La Guindalera’s traditional high streets and beautiful no-frills bars set it apart from its upmarket neighbour of Salamanca, writes Suzanne McCullagh, a resident and advocate of the area.
La Guindalera’s working-class roots and narrow winding streets communicate a more humble undertone than the luxury-shop lined streets across the thunderous 10-lane Calle Francisco Silvela. In the 19th century, this neighbourhood was studded with cherry orchards and called La Huerta de Don Guindo (The Garden of Mr Cherry Tree), from which the area takes its modern name.
The micro-district of La Guindalera is located within Avenida de America, Calle Alcala, Calle Francisco Silvela and the M-30, and is characterised by streets filled with a diverse mix of architectural styles. Blocks of modern flats are broken up by centenarian casa bajas (traditional Spanish bungalows), and a curious collection of mountain-style houses can be found here too.
One of my favourite areas of the barrio is Colonia Madrid Moderno right next to Las Ventas bullring. A few rows of charming two-storey houses with distinctive steel pillars supporting windowed turrets can be found on Calle Roma and Calle Castelar. Some still have gardens packed with flowers and other houses don pretty tiles. Around a hundred of these houses were built back in 1890 but, sadly, the majority have been replaced with more modern buildings.
During lockdown, La Guindarlera’s strong community spirit came to the fore. I watched queues form outside the local fruit and veg shop, Quintin, whose owners Javier, Luis and Carmen went above and beyond to keep locals stocked up with essentials while never failing to share a friendly word and smile with everyone.
Neighbours yelled across the streets to each other during the lockdown, checking in on elderly residents as a voice of comfort and reassurance. The daily 8pm aplauso sanitario led to a nightly balcony DJ act to liven up my street and bring a much-needed smile to our faces.
Being so proud of my neighbourhood during this time inspired me to create Guindalera Voices, to be able to keep sharing my neighbours’ stories and stay connected with them.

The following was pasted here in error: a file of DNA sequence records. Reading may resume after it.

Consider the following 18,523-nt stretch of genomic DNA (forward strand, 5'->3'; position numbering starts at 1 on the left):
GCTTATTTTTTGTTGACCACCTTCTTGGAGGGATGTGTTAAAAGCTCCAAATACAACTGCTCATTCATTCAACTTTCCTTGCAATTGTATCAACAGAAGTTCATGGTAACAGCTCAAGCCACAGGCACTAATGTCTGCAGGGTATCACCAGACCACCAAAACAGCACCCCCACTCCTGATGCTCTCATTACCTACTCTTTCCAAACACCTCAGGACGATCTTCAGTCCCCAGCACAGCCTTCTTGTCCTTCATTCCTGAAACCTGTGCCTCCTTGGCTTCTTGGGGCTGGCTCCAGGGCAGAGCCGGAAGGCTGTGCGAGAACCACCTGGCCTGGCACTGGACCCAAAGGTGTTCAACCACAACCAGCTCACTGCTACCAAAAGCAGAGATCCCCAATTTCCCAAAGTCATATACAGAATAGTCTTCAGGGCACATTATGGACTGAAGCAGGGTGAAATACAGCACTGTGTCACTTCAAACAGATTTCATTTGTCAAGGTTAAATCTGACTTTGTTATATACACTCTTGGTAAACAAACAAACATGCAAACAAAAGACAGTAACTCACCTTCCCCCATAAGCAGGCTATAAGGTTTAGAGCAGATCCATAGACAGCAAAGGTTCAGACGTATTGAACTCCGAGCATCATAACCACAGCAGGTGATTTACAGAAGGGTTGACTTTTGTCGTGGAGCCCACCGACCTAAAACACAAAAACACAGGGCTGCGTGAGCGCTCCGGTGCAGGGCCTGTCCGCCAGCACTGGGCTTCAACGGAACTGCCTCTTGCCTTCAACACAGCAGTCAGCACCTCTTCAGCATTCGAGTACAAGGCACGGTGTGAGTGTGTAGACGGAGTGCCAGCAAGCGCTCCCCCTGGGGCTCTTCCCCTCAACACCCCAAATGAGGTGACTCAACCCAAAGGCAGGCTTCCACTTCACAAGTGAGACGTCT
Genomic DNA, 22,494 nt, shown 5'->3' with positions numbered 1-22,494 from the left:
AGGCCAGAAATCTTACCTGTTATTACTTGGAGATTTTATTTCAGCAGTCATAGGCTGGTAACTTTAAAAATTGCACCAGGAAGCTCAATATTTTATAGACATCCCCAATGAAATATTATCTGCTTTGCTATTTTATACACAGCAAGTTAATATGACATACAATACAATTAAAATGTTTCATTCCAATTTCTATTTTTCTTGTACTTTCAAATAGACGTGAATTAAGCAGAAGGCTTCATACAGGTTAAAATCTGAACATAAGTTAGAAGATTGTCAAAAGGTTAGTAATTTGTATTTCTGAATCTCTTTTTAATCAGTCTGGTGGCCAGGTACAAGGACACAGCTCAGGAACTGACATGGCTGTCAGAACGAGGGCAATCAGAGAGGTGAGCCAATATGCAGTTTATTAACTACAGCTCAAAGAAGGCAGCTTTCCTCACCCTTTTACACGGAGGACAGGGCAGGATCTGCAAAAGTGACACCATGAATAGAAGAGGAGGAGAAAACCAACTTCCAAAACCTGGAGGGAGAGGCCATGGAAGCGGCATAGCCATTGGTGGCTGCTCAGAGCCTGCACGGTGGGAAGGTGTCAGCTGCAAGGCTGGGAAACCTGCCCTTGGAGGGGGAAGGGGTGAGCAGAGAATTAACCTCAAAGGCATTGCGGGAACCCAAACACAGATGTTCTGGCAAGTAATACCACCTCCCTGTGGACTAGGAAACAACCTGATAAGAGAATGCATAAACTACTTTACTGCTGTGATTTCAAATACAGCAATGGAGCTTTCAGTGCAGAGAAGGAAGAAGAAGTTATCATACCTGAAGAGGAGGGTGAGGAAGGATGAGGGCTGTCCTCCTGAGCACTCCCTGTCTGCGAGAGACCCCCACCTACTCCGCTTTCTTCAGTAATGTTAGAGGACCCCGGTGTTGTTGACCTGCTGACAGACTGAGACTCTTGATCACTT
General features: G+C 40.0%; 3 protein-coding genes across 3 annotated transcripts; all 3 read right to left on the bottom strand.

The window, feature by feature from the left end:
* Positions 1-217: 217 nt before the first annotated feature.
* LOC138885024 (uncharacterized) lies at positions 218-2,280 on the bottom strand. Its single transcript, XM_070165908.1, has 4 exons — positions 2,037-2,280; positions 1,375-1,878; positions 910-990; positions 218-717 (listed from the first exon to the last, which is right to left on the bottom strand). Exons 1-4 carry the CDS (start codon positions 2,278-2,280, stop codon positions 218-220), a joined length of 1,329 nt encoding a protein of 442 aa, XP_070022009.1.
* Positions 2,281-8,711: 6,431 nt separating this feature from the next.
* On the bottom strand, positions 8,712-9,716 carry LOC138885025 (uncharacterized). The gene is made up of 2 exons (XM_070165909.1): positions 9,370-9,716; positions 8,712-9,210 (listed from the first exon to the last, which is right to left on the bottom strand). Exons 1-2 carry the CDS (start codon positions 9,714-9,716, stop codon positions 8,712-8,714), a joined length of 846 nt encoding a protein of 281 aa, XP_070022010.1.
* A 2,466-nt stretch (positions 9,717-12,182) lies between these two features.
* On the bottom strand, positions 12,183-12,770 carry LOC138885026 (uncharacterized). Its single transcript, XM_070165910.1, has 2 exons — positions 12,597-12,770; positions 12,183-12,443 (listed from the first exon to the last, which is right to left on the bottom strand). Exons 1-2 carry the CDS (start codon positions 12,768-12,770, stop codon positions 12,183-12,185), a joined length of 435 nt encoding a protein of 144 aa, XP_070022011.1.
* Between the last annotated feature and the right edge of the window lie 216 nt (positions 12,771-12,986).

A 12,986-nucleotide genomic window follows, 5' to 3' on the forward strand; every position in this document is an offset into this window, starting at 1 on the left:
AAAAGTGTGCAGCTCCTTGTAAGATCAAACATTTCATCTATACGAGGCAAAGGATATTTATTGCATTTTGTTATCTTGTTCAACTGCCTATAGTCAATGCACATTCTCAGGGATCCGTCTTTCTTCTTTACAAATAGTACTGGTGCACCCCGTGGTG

Farmacia Guindalera became a therapy service to neighbours during the lockdown which still continues, while also making sure housebound clients always had their medicines and supplies.
The Health Food Shop
Begoña from La Ventana Natural puts it perfectly:
It is such an endearing barrio! Ever since I started working here in, I’ve felt like part of a big family.
The Indian Restaurant
The desire to help out the neighbours seems to be a strong trait. Kumar, the owner of Indian restaurant Sagar, put a sign up during lockdown offering free food to those who suddenly couldn’t afford to buy it, saying,
The most important thing is that nobody goes hungry.
The Art School
Local art school owner Beatriz is hoping to set up a SMS donation scheme of €1 to local food banks in exchange for beautifully painted bookmarks by her students.
The Local Taberna
When I was a boy, we’d have flamenco singers up here at the bar, improvising songs until 5am, it was another world!
… Sergio tells me from the cute corner bar at Casa Sierra, decorated with bull-fighting photos and memorabilia.
Growing up in La Guindalera, Sergio remembers the bar being surrounded by fields, often kicking a football around the adjoining streets with his friends. He took it over with great hopes to reach its 100th year of business, which dates back to 1925. But he fears that, like lots of other businesses, his days are numbered.
While the pandemic is damaging business for bars across Spain, Sergio has also noticed a change in young people’s habits, believing that they tend to order from delivery companies rather than eat out. He has recently applied for a terrace license in the hope of encouraging more custom and having outside space would certainly make it even more of a perfect stop for a tapa or two.
Sergio’s son Raúl, who also works in Casa Sierra, is named after former Real Madrid star Raúl González Blanco. The footballer himself has frequented the bar and his framed photo, alongside his young namesake, adorns one of the walls. Let’s hope all of this history isn’t lost and Casa Sierra manages to celebrate its 100th anniversary in the near future.
The New No-Frills Bar
Casa Laura, owned by José, a born-and-bred ‘Guindalero‘, is a tiny no-frills bar that opened in 2018. “Things are complicated at the moment,” says José, but is determined to remain positive…
La Guindalera is like a pueblo, everyone knows each other and there’s a great deal of trust amongst people – it’s a great barrio.
This article was written by Suzanne McCullagh, who, having immersed herself in Spanish culture and gossip at ¡Hola! Magazine for 17 years, is now enjoying life as a freelance writer. She created Guindalera Voices during lockdown and loves nothing more than chatting to her neighbours and sharing their heart-warming stories. You can find her on Instagram here.